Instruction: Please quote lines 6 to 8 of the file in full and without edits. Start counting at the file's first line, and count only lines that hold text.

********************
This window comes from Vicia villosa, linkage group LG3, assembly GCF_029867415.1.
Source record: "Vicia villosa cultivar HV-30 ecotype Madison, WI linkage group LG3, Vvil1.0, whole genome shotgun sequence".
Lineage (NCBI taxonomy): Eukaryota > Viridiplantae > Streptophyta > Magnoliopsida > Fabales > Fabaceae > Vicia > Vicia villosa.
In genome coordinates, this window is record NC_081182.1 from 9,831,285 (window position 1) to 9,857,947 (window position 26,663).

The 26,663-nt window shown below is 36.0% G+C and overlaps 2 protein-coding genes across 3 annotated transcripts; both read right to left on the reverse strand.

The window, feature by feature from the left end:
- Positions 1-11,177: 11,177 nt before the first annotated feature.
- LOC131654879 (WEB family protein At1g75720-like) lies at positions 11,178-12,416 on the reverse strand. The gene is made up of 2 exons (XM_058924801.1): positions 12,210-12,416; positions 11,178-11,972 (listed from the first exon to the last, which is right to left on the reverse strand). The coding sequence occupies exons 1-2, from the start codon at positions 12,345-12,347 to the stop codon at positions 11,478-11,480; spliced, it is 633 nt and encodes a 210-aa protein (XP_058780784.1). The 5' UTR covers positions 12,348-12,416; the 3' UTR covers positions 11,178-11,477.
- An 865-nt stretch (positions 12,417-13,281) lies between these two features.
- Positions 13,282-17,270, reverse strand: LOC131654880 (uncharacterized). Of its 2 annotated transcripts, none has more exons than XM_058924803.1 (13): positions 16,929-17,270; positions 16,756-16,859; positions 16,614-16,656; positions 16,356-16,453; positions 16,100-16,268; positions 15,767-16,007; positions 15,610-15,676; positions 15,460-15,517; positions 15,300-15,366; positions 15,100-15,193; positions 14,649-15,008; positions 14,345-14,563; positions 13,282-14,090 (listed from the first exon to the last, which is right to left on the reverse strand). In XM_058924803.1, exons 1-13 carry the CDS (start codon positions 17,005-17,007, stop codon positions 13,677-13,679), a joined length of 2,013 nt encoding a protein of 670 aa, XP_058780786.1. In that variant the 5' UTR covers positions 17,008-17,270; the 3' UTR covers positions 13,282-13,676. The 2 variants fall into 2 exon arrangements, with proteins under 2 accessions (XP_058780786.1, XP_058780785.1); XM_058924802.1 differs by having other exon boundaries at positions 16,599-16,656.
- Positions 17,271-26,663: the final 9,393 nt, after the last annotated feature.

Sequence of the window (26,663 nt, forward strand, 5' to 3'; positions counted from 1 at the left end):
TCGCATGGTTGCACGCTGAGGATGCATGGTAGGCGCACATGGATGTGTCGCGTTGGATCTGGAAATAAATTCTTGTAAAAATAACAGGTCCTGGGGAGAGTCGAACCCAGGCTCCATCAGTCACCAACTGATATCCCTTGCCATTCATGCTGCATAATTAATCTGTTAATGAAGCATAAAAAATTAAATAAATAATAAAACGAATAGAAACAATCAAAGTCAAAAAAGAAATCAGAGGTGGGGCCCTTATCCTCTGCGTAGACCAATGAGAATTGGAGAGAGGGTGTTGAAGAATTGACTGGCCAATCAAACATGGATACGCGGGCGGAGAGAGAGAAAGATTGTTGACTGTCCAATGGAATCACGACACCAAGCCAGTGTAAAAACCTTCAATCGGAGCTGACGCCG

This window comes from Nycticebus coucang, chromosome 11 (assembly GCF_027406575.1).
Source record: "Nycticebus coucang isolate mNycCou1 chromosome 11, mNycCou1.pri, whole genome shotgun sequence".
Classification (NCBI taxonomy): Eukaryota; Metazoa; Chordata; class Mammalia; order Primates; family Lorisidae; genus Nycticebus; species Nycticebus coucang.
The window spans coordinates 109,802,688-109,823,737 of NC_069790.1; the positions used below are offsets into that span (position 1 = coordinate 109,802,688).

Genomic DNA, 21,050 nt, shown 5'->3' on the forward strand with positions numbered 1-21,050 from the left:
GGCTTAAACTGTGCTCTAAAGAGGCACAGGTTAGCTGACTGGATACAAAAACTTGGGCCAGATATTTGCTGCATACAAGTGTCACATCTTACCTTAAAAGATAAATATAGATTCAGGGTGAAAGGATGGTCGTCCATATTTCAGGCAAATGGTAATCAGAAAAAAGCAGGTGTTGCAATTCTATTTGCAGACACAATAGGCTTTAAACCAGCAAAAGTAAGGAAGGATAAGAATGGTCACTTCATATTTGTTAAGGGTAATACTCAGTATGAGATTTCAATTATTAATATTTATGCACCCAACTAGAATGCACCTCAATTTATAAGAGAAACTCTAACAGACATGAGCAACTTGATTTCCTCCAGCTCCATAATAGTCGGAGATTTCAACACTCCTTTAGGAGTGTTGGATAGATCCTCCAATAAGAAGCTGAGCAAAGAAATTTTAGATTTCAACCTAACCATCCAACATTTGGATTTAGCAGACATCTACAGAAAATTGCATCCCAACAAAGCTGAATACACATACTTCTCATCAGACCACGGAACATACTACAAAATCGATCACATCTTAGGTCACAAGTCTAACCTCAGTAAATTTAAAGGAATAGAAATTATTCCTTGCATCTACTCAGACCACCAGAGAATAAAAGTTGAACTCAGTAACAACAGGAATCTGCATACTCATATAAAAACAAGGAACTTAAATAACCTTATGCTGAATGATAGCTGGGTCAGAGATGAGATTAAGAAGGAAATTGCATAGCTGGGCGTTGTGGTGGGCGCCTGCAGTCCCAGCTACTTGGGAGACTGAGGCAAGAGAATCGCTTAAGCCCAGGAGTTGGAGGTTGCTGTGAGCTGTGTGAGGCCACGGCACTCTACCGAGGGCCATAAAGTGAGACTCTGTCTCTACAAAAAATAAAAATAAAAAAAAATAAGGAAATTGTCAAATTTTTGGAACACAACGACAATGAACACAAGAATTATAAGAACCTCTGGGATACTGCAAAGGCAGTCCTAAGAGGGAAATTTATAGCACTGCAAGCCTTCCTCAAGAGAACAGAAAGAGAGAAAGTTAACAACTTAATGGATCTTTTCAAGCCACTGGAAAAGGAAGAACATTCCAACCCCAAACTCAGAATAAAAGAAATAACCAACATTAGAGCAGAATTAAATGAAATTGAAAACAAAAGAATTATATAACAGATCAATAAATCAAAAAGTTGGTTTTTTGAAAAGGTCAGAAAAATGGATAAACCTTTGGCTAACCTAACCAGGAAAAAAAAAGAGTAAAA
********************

The window, feature by feature from the left end:
- Positions 1-11,177: 11,177 nt before the first annotated feature.
- LOC131654879 (WEB family protein At1g75720-like) lies at positions 11,178-12,416 on the reverse strand. The gene is made up of 2 exons (XM_058924801.1): positions 12,210-12,416; positions 11,178-11,972 (listed from the first exon to the last, which is right to left on the reverse strand). The coding sequence occupies exons 1-2, from the start codon at positions 12,345-12,347 to the stop codon at positions 11,478-11,480; spliced, it is 633 nt and encodes a 210-aa protein (XP_058780784.1). The 5' UTR covers positions 12,348-12,416; the 3' UTR covers positions 11,178-11,477.